6 Feminist Albums That Got Us Through January

A drawing of the singers Linying, FKA Twigs, and Halsey standing together.

(Illustration by Jennifer Van Meter)

In the spirit of new beginnings, the first month of 2022 was stacked with fresh releases from both new and veteran artists whose strong offerings set the tone for the rest of the year. Halsey released a deluxe version of their Grammy-nominated album, FKA twigs playfully explored different soundscapes on her new mixtape, and Linying translated fear and anxiety into vulnerable songwriting on her debut album. As always, happy listening!

Halsey, If I Can’t Have Love, I Want Power (Extended)

Halsey - I am not a woman, I'm a god

{Capitol Records}
Release date: January 3, 2022

Halsey’s original album, released back in August and produced by Nine Inch Nails’ Trent Reznor and Atticus Ross, tackled themes of pregnancy and mortality (Halsey was pregnant while writing it). The deluxe edition features two new tracks: “Nightmare - Reprise,” a Nine Inch Nails interpretation of Halsey’s 2019 single “Nightmare,” and the gloomy “People Disappear Here.” While the former becomes a more cathartic, rock track that showcases Halsey’s powerful vocal range, the latter has groovy tone where the singer toys with the concept of death (“I hurt myself to make sure I exist / I need someone to tell me how to feel / Cause people disappear here,” they croon). The tracks effortlessly add to the pop-rock sound of the singer’s strongest, most experimental album to date.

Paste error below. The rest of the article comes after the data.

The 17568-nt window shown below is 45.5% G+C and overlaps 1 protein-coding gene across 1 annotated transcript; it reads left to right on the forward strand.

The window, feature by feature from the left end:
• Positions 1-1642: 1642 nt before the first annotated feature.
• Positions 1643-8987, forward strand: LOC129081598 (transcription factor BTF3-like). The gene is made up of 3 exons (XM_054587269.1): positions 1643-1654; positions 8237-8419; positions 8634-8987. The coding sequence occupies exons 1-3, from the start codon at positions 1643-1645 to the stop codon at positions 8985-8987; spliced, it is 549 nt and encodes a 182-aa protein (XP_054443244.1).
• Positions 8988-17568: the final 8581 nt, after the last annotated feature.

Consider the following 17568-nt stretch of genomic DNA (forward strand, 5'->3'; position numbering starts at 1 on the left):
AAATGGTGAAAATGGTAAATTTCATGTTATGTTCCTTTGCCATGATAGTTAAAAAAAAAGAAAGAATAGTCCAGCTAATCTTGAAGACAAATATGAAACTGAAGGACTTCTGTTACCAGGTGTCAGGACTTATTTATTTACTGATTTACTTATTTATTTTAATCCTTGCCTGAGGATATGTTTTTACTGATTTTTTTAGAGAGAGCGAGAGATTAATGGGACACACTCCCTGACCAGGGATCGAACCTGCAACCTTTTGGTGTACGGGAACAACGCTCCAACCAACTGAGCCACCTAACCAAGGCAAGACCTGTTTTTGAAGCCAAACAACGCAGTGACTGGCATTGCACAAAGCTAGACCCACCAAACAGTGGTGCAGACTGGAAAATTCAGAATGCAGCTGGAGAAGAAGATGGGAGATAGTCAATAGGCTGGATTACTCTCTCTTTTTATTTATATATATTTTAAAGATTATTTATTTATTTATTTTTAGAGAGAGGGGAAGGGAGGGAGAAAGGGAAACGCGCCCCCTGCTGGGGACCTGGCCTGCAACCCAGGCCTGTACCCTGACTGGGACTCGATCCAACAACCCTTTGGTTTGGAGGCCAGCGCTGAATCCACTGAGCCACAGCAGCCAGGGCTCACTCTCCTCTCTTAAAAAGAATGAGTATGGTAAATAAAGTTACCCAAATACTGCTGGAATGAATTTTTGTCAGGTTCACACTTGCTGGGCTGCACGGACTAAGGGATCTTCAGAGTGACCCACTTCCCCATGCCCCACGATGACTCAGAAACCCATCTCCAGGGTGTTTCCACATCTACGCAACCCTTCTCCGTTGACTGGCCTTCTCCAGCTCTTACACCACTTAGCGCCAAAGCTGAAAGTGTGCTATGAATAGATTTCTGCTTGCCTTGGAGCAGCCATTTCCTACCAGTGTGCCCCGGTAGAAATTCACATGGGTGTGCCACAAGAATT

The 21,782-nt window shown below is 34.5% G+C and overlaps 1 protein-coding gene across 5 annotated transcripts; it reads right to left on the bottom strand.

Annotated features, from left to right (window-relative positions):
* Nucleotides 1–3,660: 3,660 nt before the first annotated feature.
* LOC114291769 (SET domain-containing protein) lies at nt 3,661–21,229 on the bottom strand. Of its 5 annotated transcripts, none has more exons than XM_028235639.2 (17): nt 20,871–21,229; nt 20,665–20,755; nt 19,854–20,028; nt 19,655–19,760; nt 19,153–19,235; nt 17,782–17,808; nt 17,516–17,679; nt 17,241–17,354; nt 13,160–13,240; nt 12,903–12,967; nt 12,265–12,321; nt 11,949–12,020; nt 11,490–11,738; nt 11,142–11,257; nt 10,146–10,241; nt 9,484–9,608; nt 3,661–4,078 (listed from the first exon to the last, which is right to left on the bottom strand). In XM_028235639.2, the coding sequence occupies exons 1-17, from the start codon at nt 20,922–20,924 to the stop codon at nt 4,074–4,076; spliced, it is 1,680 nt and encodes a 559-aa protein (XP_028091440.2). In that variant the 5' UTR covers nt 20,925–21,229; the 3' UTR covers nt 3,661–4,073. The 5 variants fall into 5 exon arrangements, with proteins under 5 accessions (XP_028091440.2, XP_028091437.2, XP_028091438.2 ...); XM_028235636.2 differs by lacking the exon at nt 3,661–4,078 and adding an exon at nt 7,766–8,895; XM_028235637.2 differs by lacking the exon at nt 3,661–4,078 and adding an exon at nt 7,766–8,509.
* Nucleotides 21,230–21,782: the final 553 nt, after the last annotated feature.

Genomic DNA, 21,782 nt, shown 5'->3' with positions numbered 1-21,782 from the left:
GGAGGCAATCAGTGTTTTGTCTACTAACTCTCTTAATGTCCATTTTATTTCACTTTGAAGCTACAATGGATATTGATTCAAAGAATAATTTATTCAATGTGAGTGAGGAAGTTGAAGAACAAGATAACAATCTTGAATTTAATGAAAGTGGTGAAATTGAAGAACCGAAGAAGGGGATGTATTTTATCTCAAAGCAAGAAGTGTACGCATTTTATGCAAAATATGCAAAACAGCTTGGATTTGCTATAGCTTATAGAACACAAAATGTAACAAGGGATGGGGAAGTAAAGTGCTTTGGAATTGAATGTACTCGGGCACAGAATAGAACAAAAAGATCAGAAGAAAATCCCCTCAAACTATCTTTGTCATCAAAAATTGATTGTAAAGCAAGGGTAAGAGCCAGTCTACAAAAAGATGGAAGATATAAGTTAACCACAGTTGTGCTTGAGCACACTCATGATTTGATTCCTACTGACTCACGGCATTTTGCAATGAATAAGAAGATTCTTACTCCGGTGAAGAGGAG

FKA twigs - jealousy (feat. Rema)

{Young Recordings Limited}
Release date: January 14, 2022

On FKA twigs’ 2019 LP, Magdalene, the artist channeled sorrowful introspection, love, loss, and power while proclaiming her own agency as a woman and challenging the history of women being stripped from positions of authority to create their own narratives. Caprisongs, twigs’ latest offering, finds her fully embracing that agency by simply having fun with the sounds and collaborators who’ve helped her appreciate it. Prior to the mixtape’s release, the British artist penned the following on Twitter: “caprisongs… it’s bronzer in the sink, alco pop on the side, a cherry lolly, apple juice when ur thirsty, friends in the park, your favourite person, that one sentence somebody said to you that changed everything, a club pre game, your bestie who is always late but brings the most to the party.” Caprisongs evokes these feelings while tapping into different soundscapes. On “honda,” featuring fellow British artist Pa Salieu, twigs offers dance-infused UK drill; on “jealousy,” featuring Rema, she brings Afrobeats; on the album’s best track, “papi bones,” featuring Shygirl, she offers dancehall; and on “careless,” featuring Daniel Caesar, she brings alternative R&B. Caprisongs is a fun, energetic mix that would make the perfect playlist for any party.

Anna Sun, Anna Sun

ANNA SUN - "Mine" (Official Video)

{Anna Sun}
Release date: January 14, 2022

Combining elements of rock, indie-pop, and folk, Anna Sun’s eponymous debut EP is filled with lulling melodies and instrumentation. The band—Samantha Aneson (vocals), Nikola Balac (drums), and Andrew “Shwogs” Shewaga (bass)—creates a dreamy playlist about finding and retaining love in a turbulent world. Anna Sun shines with optimism amid dark days. The album’s thesis is wholly captured on “Mr. Midnight,” a mellow track that concludes with a frenetic instrumental break and highlights Anneson’s airy vocals as she describes her need for a sexual escapade (“Mr. Midnight, won’t you take me home / You know as well as I it’s not good to be alone,” she yearns). Over six tracks, the band excels in its sound and songwriting in its debut, encapsulating the common desire to feel free during strange times.